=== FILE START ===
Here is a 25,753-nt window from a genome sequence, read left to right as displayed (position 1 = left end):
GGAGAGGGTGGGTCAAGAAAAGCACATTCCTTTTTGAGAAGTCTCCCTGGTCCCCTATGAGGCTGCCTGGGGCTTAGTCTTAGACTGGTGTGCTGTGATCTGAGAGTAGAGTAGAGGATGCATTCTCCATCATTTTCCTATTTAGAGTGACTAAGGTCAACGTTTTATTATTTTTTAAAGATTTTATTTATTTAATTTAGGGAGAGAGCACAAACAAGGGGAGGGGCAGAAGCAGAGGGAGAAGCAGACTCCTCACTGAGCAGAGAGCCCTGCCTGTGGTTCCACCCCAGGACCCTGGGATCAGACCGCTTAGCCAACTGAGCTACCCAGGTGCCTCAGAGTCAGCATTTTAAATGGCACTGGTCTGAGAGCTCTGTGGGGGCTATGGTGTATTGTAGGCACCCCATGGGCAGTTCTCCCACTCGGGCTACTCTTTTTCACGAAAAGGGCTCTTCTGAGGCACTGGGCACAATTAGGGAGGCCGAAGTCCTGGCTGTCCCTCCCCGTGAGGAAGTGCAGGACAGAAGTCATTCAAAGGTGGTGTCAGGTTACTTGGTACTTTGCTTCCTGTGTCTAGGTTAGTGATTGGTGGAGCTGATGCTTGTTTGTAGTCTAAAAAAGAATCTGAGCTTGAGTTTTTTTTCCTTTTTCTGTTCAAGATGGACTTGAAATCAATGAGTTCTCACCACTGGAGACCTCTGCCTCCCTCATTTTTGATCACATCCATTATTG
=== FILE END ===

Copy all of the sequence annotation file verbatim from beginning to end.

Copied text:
Here is a 25,753-nt window from a genome sequence, read left to right as displayed (position 1 = left end):
GGAGAGGGTGGGTCAAGAAAAGCACATTCCTTTTTGAGAAGTCTCCCTGGTCCCCTATGAGGCTGCCTGGGGCTTAGTCTTAGACTGGTGTGCTGTGATCTGAGAGTAGAGTAGAGGATGCATTCTCCATCATTTTCCTATTTAGAGTGACTAAGGTCAACGTTTTATTATTTTTTAAAGATTTTATTTATTTAATTTAGGGAGAGAGCACAAACAAGGGGAGGGGCAGAAGCAGAGGGAGAAGCAGACTCCTCACTGAGCAGAGAGCCCTGCCTGTGGTTCCACCCCAGGACCCTGGGATCAGACCGCTTAGCCAACTGAGCTACCCAGGTGCCTCAGAGTCAGCATTTTAAATGGCACTGGTCTGAGAGCTCTGTGGGGGCTATGGTGTATTGTAGGCACCCCATGGGCAGTTCTCCCACTCGGGCTACTCTTTTTCACGAAAAGGGCTCTTCTGAGGCACTGGGCACAATTAGGGAGGCCGAAGTCCTGGCTGTCCCTCCCCGTGAGGAAGTGCAGGACAGAAGTCATTCAAAGGTGGTGTCAGGTTACTTGGTACTTTGCTTCCTGTGTCTAGGTTAGTGATTGGTGGAGCTGATGCTTGTTTGTAGTCTAAAAAAGAATCTGAGCTTGAGTTTTTTTTCCTTTTTCTGTTCAAGATGGACTTGAAATCAATGAGTTCTCACCACTGGAGACCTCTGCCTCCCTCATTTTTGATCACATCCATTATTG